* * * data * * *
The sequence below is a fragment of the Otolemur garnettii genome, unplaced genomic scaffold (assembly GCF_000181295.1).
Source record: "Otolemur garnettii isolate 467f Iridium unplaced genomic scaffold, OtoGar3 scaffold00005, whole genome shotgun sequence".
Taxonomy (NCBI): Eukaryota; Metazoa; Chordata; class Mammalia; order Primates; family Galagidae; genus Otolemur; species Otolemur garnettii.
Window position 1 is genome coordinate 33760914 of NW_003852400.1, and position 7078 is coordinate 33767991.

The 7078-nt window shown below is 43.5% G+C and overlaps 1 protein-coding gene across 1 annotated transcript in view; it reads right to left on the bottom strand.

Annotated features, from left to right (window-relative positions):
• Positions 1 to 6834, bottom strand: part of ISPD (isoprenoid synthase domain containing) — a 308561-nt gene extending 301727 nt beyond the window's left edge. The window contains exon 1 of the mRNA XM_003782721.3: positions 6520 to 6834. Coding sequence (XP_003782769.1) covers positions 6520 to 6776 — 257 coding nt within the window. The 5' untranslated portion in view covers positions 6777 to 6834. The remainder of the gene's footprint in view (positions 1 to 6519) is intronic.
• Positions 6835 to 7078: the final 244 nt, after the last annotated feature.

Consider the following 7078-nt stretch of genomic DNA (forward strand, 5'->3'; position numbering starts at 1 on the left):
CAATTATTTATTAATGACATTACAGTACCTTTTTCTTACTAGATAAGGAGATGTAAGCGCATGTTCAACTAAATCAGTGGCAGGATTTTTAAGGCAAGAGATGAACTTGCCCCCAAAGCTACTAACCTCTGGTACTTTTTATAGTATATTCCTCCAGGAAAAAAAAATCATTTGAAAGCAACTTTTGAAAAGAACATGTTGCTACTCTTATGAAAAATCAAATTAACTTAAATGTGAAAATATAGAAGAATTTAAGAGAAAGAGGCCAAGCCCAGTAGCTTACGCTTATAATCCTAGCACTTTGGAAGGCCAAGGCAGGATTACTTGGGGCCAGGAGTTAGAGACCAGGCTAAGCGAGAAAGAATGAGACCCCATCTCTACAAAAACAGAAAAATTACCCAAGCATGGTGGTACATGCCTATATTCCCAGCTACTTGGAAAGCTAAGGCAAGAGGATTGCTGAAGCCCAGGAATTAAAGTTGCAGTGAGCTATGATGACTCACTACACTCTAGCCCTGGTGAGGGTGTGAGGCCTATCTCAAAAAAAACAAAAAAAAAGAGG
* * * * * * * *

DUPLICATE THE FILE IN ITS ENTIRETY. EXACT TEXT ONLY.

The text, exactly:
The sequence below is a fragment of the Otolemur garnettii genome, unplaced genomic scaffold (assembly GCF_000181295.1).
Source record: "Otolemur garnettii isolate 467f Iridium unplaced genomic scaffold, OtoGar3 scaffold00005, whole genome shotgun sequence".
Taxonomy (NCBI): Eukaryota; Metazoa; Chordata; class Mammalia; order Primates; family Galagidae; genus Otolemur; species Otolemur garnettii.
Window position 1 is genome coordinate 33760914 of NW_003852400.1, and position 7078 is coordinate 33767991.

The 7078-nt window shown below is 43.5% G+C and overlaps 1 protein-coding gene across 1 annotated transcript in view; it reads right to left on the bottom strand.

Annotated features, from left to right (window-relative positions):
• Positions 1 to 6834, bottom strand: part of ISPD (isoprenoid synthase domain containing) — a 308561-nt gene extending 301727 nt beyond the window's left edge. The window contains exon 1 of the mRNA XM_003782721.3: positions 6520 to 6834. Coding sequence (XP_003782769.1) covers positions 6520 to 6776 — 257 coding nt within the window. The 5' untranslated portion in view covers positions 6777 to 6834. The remainder of the gene's footprint in view (positions 1 to 6519) is intronic.
• Positions 6835 to 7078: the final 244 nt, after the last annotated feature.

Consider the following 7078-nt stretch of genomic DNA (forward strand, 5'->3'; position numbering starts at 1 on the left):
CAATTATTTATTAATGACATTACAGTACCTTTTTCTTACTAGATAAGGAGATGTAAGCGCATGTTCAACTAAATCAGTGGCAGGATTTTTAAGGCAAGAGATGAACTTGCCCCCAAAGCTACTAACCTCTGGTACTTTTTATAGTATATTCCTCCAGGAAAAAAAAATCATTTGAAAGCAACTTTTGAAAAGAACATGTTGCTACTCTTATGAAAAATCAAATTAACTTAAATGTGAAAATATAGAAGAATTTAAGAGAAAGAGGCCAAGCCCAGTAGCTTACGCTTATAATCCTAGCACTTTGGAAGGCCAAGGCAGGATTACTTGGGGCCAGGAGTTAGAGACCAGGCTAAGCGAGAAAGAATGAGACCCCATCTCTACAAAAACAGAAAAATTACCCAAGCATGGTGGTACATGCCTATATTCCCAGCTACTTGGAAAGCTAAGGCAAGAGGATTGCTGAAGCCCAGGAATTAAAGTTGCAGTGAGCTATGATGACTCACTACACTCTAGCCCTGGTGAGGGTGTGAGGCCTATCTCAAAAAAAACAAAAAAAAAGAGG